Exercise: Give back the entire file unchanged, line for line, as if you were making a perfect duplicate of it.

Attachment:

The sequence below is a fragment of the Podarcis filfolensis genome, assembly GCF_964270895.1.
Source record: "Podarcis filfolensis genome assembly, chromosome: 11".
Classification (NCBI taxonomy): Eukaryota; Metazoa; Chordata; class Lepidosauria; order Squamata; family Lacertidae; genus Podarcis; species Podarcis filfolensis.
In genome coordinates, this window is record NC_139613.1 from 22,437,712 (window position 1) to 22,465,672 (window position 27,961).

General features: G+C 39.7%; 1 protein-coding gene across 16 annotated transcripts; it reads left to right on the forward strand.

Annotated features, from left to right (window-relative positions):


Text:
The sequence below is a fragment of the Podarcis filfolensis genome, assembly GCF_964270895.1.
Source record: "Podarcis filfolensis genome assembly, chromosome: 11".
Classification (NCBI taxonomy): Eukaryota; Metazoa; Chordata; class Lepidosauria; order Squamata; family Lacertidae; genus Podarcis; species Podarcis filfolensis.
In genome coordinates, this window is record NC_139613.1 from 22,437,712 (window position 1) to 22,465,672 (window position 27,961).

General features: G+C 39.7%; 1 protein-coding gene across 16 annotated transcripts; it reads left to right on the forward strand.

Annotated features, from left to right (window-relative positions):